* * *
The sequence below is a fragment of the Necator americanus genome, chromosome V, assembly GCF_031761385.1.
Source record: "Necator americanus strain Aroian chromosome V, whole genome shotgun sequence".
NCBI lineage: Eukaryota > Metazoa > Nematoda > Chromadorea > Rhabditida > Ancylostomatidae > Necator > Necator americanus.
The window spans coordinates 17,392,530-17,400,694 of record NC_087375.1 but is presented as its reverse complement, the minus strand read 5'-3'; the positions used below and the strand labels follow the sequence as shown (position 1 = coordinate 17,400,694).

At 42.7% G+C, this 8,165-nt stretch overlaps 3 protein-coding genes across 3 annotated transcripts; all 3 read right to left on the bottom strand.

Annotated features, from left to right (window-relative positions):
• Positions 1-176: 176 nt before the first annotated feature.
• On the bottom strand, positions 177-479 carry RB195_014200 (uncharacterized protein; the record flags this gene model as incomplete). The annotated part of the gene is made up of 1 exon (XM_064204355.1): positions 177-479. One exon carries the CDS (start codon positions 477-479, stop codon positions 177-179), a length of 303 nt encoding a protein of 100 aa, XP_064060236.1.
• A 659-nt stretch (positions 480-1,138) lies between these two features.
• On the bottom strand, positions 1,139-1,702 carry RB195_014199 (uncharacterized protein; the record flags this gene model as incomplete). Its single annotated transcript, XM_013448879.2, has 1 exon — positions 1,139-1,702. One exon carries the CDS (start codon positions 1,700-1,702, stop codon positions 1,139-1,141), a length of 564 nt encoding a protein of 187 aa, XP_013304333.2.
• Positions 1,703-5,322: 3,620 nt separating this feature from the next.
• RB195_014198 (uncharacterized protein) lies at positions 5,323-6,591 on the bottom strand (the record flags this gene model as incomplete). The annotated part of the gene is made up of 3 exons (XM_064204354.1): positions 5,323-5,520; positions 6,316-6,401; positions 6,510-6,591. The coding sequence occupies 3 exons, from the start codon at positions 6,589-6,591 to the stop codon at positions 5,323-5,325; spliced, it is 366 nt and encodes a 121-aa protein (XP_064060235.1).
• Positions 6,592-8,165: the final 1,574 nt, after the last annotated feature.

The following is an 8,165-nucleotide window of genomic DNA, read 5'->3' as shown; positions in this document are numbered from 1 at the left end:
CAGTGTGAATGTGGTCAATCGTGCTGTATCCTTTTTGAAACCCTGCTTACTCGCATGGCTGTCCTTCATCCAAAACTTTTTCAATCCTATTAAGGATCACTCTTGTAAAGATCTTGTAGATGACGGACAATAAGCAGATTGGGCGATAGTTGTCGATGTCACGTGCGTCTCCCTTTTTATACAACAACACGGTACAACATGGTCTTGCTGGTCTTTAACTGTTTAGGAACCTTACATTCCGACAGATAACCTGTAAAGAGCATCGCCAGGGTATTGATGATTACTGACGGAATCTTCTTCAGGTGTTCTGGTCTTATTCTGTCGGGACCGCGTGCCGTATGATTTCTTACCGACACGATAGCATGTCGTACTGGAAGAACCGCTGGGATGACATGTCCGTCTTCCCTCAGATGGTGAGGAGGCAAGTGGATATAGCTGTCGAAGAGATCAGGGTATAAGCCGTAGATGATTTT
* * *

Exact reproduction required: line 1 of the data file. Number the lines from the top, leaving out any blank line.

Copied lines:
The sequence below is a fragment of the Necator americanus genome, chromosome V, assembly GCF_031761385.1.